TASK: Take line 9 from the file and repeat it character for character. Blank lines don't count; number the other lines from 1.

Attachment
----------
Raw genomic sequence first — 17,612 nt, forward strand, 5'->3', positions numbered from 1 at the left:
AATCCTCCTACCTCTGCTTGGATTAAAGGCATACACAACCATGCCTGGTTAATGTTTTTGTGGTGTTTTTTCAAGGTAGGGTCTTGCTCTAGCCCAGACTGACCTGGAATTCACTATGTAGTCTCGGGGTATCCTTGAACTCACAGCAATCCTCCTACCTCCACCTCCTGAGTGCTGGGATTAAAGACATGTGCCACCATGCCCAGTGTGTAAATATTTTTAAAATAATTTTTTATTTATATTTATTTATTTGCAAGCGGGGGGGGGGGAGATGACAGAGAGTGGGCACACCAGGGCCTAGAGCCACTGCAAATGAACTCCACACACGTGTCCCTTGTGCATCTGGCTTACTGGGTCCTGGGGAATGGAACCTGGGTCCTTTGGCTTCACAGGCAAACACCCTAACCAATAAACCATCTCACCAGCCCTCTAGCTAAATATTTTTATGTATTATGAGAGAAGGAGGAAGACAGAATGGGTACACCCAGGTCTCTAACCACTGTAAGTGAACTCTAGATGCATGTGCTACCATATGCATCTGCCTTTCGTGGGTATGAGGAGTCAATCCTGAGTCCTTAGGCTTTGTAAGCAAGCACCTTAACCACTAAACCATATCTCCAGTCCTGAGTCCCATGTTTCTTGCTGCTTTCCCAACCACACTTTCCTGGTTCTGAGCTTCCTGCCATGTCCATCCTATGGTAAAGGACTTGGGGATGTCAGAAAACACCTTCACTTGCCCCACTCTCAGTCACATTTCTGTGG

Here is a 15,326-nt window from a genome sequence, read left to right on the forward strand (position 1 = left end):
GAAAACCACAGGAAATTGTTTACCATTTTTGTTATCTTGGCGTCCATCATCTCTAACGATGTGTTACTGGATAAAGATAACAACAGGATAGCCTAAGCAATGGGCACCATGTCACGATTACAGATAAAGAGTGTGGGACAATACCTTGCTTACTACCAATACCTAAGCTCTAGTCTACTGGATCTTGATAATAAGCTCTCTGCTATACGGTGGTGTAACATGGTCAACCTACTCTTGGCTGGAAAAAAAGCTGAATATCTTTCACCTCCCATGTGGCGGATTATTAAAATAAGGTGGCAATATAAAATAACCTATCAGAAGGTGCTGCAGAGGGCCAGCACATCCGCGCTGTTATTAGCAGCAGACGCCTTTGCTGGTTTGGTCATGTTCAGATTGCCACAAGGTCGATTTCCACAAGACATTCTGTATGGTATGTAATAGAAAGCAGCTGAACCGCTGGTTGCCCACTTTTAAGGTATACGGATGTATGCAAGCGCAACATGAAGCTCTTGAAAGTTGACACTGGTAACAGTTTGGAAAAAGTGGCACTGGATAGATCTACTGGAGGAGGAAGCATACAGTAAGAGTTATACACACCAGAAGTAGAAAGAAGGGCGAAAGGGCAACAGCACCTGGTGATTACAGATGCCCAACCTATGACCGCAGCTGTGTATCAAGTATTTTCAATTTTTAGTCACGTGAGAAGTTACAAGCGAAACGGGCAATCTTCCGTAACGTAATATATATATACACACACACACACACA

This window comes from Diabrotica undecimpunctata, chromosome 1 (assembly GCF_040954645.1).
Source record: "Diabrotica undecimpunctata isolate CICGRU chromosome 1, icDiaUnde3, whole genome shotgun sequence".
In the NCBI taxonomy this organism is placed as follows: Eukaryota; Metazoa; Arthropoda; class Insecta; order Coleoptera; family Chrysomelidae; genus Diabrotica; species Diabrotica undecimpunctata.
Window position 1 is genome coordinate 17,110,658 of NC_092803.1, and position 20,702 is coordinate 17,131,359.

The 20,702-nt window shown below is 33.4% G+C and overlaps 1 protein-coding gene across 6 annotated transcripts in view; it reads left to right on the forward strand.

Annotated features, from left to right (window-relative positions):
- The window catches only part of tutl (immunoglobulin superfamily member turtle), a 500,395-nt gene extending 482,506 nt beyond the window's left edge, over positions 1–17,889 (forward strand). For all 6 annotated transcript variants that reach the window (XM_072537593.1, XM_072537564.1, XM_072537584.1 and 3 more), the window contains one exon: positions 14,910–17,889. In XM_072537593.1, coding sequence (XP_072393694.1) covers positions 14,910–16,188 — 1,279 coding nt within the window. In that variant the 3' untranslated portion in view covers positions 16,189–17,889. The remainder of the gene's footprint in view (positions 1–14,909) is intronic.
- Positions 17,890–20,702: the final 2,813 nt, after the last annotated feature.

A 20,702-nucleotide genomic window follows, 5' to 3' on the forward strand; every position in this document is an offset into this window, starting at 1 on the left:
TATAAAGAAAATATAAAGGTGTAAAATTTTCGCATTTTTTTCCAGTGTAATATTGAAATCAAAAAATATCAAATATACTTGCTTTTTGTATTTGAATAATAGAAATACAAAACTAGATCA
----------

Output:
The 20,702-nt window shown below is 33.4% G+C and overlaps 1 protein-coding gene across 6 annotated transcripts in view; it reads left to right on the forward strand.